It took China six months to get back on the stateside-listed IPO bandwagon, but the wheels keep coming off.
Last week's market debut from China Mass Media (NYSE: CMM ) went over about as well as the previous week's IPO from e-learning enabler China Distance Education Holdings (NYSE: DL ) . In other words, not well.
The television advertising specialist priced its American Depository Shares (ADS) at $6.80 apiece. A week of lackluster trading later, China Mass Media begins this week fetching 15% less than its first wave of buyers paid last week.
The news is only relatively better for those who paid to get in on the China Distance debut. Those shares are trading only 9% below the $7 IPO price.
What's going on here? China Mass Media seemed like a natural. It delivers advertising services to China Central Television, China's largest network and the biggest beneficiary of the Olympic Games taking place in Beijing right now. If China Mass Media can't get any kind of love as a "story stock" now, it's certainly not going to be any easier later.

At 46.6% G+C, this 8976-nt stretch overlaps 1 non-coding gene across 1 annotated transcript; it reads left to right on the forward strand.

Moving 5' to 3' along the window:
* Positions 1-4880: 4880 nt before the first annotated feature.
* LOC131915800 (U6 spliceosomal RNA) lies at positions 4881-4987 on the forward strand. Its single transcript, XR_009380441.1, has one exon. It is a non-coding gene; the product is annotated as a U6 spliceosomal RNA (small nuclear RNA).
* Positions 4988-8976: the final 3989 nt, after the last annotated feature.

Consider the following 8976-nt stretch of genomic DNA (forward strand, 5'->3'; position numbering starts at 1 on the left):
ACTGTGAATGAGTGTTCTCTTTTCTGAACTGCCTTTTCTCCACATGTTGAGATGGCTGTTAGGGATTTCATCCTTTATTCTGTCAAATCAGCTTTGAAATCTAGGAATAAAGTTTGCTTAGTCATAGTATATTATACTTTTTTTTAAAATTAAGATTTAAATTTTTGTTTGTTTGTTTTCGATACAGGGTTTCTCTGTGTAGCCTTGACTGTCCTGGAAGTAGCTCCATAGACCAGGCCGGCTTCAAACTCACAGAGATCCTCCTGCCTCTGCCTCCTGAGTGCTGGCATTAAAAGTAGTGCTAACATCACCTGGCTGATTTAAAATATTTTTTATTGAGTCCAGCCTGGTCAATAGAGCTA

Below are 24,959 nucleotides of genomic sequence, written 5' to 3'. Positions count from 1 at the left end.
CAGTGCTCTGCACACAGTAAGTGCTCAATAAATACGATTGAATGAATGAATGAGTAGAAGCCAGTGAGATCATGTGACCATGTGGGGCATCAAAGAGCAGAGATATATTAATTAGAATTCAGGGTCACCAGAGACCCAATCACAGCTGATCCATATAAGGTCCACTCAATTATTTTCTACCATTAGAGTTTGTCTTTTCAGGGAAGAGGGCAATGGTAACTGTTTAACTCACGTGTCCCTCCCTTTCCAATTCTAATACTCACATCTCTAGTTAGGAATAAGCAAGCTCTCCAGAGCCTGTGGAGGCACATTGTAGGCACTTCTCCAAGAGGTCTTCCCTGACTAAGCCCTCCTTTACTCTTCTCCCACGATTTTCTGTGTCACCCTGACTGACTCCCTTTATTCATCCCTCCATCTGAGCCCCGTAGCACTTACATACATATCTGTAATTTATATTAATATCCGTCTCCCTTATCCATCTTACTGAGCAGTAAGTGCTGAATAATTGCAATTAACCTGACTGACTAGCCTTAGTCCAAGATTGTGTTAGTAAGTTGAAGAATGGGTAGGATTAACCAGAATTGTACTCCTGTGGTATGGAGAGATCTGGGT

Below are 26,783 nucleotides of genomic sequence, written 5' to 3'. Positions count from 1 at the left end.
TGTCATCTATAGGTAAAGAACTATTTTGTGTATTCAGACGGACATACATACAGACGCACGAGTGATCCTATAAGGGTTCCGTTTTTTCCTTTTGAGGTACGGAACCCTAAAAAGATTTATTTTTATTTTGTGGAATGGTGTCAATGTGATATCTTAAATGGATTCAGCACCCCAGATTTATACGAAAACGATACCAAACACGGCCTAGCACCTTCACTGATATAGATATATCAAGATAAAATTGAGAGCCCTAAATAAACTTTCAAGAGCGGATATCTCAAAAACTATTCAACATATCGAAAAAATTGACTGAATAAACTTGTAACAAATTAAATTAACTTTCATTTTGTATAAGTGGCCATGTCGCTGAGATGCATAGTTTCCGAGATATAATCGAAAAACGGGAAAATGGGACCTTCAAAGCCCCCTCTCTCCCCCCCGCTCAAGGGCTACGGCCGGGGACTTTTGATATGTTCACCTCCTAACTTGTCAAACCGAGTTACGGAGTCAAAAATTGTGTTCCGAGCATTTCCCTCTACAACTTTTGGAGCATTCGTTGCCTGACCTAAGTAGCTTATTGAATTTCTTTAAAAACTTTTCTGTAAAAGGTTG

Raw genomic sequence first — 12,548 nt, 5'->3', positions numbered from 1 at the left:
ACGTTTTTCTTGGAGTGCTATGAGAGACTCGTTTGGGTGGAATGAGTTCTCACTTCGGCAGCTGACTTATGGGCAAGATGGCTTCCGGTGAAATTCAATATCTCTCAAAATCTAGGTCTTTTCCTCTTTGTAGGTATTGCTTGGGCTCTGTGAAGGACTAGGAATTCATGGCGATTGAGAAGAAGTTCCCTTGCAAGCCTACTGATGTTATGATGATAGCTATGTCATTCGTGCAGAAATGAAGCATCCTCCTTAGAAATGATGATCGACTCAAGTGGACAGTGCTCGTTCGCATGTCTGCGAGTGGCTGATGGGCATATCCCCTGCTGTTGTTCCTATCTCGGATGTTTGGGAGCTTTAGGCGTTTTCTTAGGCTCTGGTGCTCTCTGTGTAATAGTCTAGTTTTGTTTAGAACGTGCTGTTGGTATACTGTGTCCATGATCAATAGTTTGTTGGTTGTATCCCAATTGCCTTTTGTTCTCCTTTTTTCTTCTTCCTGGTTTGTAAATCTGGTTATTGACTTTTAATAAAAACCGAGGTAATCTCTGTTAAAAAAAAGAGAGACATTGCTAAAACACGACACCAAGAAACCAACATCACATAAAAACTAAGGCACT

The problem with the disappointing performance of both China Mass Media and China Distance Education Holdings is that these are the only two Chinese companies to have gone public since certification testing provider ATA (Nasdaq: ATAI ) did so back in January.
The market's lukewarm reception -- OK, let's call it an ice-cold reception -- of the two new debutantes will keep other Chinese companies wary of going public in the United States for now.
Then again, it's not as if Americans are clamoring for homegrown new issues, either. Web-hosting giant Rackspace (NYSE: RAX ) is also trading well below last week's IPO pricing. It's pretty hard for underwriters to unload IPOs if investors see a trend of fading debutantes.
Remember when new IPOs would pop at the open? They're popping again, but it's not the kind of popping sound that investors like to hear.
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